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Elevated Manganese Levels In Town Water Present Health Risk, Especially For Very Young or Pregnant

by Connie Sartini
  Groton Water Superintendent Tom Orcutt advised the Select Board of issues at the Whitney Well where there are elevated levels of manganese. “The issue has been slowly creeping up on us over the past five to 10 years,” Orcutt said, adding that every three years there is a full analysis for manganese in the town wells, but manganese is now being monitored every quarter.
  “The tests have revealed that manganese is slowly increasing in both the Whitney Wells.” He added that testing is now done every quarter with the levels hovering at 0.3 and 0.4 mgL (milligrams per Liter)
    The Mass DEP Health Advisory recommends limited consumption of less that 1 mgL to decrease neurological effects and that infants should not be given water with manganese of greater than 0.3mg/L for more than 10 days per year.
    Orcutt stressed that here are human health impacts of over exposure to manganese that can cause neurological impacts. Infants and children less than a year old are the most susceptible. Manganese in the water supply can also lead to learning disabilities.
   Bathing and showering in water containing manganese does not increase your exposure since manganese does not penetrate the skin and doesn’t get into the air. Manganese is unlikely to produce other types of toxicity such as cancer or reproductive damage.
   Young children appear to absorb more manganese than older age groups, but excrete less. This makes it particularly important for pregnant women and children to have drinking water with levels of manganese within guidelines. 
      Orcutt reported that a letter came to the Town in February and Mass. DEP has set a date of September 1, 2019 for the Groton Water Department to come up with potential solutions. He advised the Select Board that the Water Dept. is working very closely with consultants to prepare a response and a remediation plan to reduce the manganese levels coming from the two wells. He stressed that the addition of chemicals was not an option as it will not remove the manganese from the water. “If we were to develop the Shattuck well site and not use the Whitney Well, it will not be sufficient for our daily needs.” Whatever is determined Orcutt added, “It will be a costly endeavor.” It is estimated remediation could be as high as $7.5M.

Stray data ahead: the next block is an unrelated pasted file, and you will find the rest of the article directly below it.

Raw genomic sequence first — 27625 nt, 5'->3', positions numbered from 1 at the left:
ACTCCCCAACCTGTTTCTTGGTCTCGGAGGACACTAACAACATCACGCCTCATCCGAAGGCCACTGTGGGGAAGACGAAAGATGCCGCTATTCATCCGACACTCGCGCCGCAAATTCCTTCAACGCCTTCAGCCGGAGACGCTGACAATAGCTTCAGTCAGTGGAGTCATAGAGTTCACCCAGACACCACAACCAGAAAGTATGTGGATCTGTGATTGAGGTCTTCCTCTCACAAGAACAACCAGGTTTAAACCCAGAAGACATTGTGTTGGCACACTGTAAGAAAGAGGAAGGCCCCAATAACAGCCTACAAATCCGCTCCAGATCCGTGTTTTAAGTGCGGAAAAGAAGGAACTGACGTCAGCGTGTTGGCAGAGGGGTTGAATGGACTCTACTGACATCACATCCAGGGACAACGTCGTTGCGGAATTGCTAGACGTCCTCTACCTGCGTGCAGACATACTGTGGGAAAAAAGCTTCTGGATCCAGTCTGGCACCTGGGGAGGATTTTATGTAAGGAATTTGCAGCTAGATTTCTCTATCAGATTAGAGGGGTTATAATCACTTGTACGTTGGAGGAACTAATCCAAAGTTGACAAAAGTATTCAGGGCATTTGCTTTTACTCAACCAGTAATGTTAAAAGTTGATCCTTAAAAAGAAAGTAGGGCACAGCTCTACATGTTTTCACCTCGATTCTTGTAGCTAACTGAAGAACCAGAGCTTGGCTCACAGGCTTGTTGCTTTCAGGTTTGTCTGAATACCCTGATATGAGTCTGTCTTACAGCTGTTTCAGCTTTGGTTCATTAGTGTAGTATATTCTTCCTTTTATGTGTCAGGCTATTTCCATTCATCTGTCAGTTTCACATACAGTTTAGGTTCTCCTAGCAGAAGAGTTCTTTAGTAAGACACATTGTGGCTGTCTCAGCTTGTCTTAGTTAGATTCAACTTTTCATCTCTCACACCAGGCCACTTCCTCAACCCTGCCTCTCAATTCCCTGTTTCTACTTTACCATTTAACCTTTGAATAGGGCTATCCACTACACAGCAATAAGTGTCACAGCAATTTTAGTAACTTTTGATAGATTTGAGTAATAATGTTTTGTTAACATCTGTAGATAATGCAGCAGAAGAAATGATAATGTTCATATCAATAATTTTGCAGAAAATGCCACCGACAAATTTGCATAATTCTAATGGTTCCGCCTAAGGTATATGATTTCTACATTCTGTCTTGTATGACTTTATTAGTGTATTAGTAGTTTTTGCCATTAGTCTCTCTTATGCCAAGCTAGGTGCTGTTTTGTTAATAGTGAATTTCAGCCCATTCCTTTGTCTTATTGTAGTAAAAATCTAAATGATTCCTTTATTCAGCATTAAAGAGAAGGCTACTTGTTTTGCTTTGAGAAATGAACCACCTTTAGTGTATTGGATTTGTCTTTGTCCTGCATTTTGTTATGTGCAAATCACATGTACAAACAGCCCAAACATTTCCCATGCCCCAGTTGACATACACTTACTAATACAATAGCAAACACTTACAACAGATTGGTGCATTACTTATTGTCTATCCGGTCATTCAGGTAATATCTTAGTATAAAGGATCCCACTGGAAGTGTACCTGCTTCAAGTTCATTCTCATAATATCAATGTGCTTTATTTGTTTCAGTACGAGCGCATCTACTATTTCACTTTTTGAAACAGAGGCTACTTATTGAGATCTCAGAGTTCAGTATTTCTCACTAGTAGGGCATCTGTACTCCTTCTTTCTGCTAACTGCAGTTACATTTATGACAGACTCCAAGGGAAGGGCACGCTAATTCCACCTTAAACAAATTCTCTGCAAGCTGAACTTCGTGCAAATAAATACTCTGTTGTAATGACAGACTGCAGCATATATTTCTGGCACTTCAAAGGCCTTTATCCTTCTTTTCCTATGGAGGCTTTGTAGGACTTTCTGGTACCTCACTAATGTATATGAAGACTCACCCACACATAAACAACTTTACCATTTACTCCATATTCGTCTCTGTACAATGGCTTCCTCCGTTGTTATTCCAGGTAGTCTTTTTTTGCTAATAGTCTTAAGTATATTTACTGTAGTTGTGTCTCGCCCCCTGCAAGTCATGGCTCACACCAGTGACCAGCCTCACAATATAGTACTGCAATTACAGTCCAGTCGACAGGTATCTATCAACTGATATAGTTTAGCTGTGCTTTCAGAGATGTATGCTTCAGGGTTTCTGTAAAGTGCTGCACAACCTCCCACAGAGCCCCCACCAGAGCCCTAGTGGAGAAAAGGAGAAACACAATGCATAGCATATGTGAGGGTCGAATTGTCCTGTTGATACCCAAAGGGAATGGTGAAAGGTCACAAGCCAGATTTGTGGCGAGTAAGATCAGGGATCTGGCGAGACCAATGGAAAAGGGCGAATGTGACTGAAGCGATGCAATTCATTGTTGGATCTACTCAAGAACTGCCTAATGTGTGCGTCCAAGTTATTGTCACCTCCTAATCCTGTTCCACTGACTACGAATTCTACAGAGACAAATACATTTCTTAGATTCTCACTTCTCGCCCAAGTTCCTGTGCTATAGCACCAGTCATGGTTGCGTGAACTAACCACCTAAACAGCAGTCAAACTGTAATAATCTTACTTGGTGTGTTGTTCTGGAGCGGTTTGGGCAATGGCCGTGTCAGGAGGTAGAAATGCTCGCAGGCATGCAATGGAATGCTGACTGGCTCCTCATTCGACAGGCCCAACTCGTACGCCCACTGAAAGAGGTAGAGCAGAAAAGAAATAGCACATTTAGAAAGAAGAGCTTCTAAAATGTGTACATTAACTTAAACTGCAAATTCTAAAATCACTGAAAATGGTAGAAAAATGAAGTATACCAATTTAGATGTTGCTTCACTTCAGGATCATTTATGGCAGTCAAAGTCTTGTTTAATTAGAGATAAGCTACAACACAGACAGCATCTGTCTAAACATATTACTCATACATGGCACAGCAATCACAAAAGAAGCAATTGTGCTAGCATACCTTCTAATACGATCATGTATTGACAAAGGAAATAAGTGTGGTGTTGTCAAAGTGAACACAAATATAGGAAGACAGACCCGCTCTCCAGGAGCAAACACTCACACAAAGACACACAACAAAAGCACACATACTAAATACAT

“What we would like to do is for the DEP to work with the Board of Water Commissioners on an acceptable treatment solution that is not only fiscally responsible but also meets the health requirements for potable drinking water.” 
  He noted that there is a possibility of adding onto current Treatment Facility at the Baddacook Pond Well site that currently treats water for iron and manganese. 
   One of the options under consideration is to have the water from the Whitney Pond Wells piped over to the Baddacook Well Facility for treatment. “The bigger question is what is affordable for our 1800 customers. It could cost over $7.5M.”
   He stressed that it could take a number of years to engineer and build a solution. In the meantime, testing will continue on a quarterly basis and results will be reported.
  Select Board member John Giger asked if this is the first time that the public has been made aware of the issue. Orcutt responded that the Health Advisory Notification was posted on the Water Dept. Website in March 2019 and Water Department customers receive information every year in the Customer Confidence Report.
   Orcutt said, “A homeowner could install a filter, but the DEP would not allow the Water Department to install them as a remediation solution. The DEP wants manganese treated at the source. They don’t allow us to do it because people forget to change the filter’s cartridges and this could lead to other health-related matters.”
   Manganese is a naturally occurring mineral found in soil, groundwater and surface water. It is naturally prevalent throughout the United States with higher concentrations in the Northeast.
   Orcutt showed the Board a map of communities in Central Massachusetts that are facing the same issues. According to Orcutt, “The Whitney Wells did not have iron manganese when originally constructed in the early 1980s but we noticed it increasing when we had a drought three years ago. The aquifer levels were impacted significantly and this only compounded the issues with manganese levels.”
  He suggested that it was prudent policy for homeowners on private wells also to have their water tested annually.
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